# Derivation: Ordinary Least Squares Solution and Normal Equations

In a linear regression framework, we assume some output variable $y$ is a linear combination of some independent input variables $X$ plus some independent noise $\epsilon$. The way the independent variables are combined is defined by a parameter vector $\beta$:

$\Large{\begin{array}{rcl} y &=& X \beta + \epsilon \end{array}}$

We also assume that the noise term $\epsilon$ is drawn from a standard Normal distribution:

$\Large{ \begin{array}{rcl}\epsilon &\sim& N(0,I)\end{array}}$

For some estimate of the model parameters $\hat \beta$, the model’s prediction errors/residuals $e$ are the difference between the model prediction and the observed ouput values

$\Large{\begin{array}{rcl} e = y - X\hat \beta \end{array}}$

The Ordinary Least Squares (OLS) solution to the problem (i.e. determining an optimal solution for $\hat \beta$) involves minimizing the sum of the squared errors with respect to the model parameters, $\hat \beta$. The sum of squared errors is equal to the inner product of the residuals vector with itself $\sum e_i^2 = e^Te$ :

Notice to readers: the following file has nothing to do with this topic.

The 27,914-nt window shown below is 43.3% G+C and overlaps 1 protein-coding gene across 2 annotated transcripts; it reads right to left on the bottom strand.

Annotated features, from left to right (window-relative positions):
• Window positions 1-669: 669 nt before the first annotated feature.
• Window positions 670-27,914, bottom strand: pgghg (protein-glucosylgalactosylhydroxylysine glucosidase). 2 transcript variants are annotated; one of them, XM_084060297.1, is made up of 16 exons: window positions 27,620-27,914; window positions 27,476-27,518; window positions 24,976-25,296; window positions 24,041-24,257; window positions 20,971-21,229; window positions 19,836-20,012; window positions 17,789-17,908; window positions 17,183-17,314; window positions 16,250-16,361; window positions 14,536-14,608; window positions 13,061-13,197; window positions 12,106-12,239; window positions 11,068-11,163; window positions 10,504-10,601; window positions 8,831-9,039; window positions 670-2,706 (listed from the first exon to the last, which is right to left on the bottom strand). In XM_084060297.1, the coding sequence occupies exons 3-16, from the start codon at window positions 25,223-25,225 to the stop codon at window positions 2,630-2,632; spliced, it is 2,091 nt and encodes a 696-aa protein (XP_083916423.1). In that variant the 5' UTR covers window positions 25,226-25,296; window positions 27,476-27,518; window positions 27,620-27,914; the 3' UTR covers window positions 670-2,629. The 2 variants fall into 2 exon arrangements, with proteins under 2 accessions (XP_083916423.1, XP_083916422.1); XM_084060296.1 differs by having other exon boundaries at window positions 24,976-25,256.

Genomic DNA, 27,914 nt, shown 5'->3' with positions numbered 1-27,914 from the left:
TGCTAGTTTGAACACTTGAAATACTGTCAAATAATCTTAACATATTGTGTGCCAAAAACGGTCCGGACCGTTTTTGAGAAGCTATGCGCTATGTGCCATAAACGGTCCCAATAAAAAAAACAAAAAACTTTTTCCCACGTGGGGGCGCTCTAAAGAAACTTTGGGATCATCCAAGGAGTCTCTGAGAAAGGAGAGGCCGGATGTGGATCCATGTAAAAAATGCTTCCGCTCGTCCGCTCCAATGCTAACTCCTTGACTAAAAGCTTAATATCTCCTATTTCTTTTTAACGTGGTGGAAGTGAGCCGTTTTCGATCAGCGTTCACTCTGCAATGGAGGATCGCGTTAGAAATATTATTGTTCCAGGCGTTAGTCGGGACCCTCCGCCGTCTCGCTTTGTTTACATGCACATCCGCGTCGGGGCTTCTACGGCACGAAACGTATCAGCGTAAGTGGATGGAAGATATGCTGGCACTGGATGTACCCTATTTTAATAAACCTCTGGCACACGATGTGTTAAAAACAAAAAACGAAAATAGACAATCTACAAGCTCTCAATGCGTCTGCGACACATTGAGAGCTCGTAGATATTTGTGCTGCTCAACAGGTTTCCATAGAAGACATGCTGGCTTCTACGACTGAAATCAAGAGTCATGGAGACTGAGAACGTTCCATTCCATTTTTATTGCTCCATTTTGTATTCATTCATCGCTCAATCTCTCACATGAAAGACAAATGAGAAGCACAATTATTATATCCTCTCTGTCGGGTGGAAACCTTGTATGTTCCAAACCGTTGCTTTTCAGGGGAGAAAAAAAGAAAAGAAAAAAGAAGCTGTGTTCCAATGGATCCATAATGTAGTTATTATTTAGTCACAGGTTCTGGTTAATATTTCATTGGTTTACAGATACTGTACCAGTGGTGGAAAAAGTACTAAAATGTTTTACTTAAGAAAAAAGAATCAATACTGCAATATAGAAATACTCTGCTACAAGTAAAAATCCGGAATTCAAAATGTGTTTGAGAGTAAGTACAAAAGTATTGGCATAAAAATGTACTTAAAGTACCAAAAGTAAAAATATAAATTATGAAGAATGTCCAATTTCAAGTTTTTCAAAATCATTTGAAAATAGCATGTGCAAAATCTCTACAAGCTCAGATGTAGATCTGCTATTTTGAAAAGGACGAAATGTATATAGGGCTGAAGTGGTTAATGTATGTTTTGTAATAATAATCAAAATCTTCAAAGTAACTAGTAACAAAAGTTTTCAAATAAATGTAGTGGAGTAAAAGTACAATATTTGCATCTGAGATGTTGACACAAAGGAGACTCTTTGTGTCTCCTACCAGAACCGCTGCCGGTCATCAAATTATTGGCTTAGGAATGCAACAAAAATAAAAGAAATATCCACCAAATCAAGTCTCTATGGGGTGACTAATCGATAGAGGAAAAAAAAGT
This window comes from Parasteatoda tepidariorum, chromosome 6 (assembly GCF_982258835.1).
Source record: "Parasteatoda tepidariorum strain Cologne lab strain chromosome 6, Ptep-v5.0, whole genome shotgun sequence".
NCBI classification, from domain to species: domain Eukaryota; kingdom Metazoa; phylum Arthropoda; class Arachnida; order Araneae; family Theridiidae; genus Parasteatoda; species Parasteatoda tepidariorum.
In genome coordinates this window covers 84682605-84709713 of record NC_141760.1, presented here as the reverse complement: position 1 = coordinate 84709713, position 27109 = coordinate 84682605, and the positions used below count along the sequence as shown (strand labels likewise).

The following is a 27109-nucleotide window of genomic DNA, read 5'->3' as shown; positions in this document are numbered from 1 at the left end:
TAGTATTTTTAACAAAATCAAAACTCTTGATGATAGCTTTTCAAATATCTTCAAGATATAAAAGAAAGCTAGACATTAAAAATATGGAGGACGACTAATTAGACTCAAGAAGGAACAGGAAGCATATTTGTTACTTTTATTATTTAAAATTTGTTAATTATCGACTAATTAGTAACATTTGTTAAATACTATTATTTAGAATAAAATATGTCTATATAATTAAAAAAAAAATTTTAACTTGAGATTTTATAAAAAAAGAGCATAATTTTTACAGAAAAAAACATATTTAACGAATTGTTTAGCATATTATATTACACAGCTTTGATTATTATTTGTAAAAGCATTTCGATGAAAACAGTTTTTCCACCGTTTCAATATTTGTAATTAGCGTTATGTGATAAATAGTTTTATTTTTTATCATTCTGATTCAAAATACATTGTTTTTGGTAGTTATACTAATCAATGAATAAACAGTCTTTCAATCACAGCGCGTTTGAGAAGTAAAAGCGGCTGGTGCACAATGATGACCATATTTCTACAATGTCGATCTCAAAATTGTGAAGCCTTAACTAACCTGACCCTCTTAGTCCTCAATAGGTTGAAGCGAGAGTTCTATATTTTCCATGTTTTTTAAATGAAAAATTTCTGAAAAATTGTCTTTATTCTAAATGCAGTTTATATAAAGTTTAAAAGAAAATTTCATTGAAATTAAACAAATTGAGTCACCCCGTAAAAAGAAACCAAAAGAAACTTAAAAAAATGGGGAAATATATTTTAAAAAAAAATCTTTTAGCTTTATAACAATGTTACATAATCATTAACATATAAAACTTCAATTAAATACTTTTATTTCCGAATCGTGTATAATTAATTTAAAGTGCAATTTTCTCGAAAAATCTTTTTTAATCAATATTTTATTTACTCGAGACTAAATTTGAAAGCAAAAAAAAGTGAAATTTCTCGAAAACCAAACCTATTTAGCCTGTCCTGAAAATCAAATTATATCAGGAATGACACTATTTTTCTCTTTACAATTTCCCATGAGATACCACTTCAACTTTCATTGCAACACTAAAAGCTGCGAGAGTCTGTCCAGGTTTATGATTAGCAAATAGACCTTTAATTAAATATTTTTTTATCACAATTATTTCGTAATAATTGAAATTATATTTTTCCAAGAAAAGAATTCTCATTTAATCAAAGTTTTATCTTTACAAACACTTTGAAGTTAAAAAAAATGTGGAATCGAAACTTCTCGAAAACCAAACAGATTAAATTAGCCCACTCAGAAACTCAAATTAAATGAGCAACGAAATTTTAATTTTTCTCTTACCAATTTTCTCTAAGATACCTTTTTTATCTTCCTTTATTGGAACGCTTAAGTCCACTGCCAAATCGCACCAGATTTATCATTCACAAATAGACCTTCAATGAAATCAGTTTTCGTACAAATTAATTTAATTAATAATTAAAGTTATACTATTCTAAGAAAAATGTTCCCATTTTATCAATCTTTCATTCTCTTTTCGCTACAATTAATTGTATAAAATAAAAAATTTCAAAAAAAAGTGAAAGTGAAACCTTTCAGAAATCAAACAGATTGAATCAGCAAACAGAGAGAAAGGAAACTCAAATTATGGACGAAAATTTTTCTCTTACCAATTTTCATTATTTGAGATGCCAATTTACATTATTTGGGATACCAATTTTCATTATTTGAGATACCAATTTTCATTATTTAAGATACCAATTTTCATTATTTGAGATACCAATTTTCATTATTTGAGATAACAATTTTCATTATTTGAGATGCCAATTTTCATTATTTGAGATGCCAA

$\Large{\begin{array}{rcl} e^T e &=& (y - X \hat \beta)^T (y - X \hat \beta) \\ &=& y^Ty - y^T (X \hat \beta) - (X \hat \beta)^T y + (X \hat \beta)^T (X \hat \beta) \\ &=& y^Ty - (X \hat \beta)^T y - (X \hat \beta)^T y + (X \hat \beta)^T (X \hat \beta) \\ &=& y^Ty - 2(X \hat \beta)^T y + (X \hat \beta)^T (X \hat \beta) \\ &=& y^Ty - 2\hat \beta^T X^T y + \hat \beta^T X^T X \hat \beta \\ \end{array}}$

To determine the parameters, $\hat \beta$, we minimize the sum of squared residuals with respect to the parameters.

$\Large{\begin{array}{rcl} \frac{\partial}{\partial \beta} \left[ e^T e \right] &=& 0 \\ &=& -2X^Ty + 2X^TX \hat \beta \text{, and thus} \\ X^Ty &=& X^TX \hat \beta \end{array}}$

due to the identity $\frac{\partial \mathbf{a}^T \mathbf{b}}{\partial \mathbf{a}} = \mathbf{b}$, for vectors $\mathbf{a}$ and $\mathbf{b}$. This relationship is matrix form of the Normal Equations. Solving for $\hat \beta$ gives  the analytical solution to the Ordinary Least Squares problem.

$\Large{\begin{array}{rcl} \hat \beta &=& (X^TX)^{-1}X^Ty \end{array}}$

Boom.

I recently received my PhD from UC Berkeley where I studied computational neuroscience and machine learning.

Posted on September 1, 2012, in Derivations, Regression, Statistics, Theory, Uncategorized and tagged , , , . Bookmark the permalink. 4 Comments.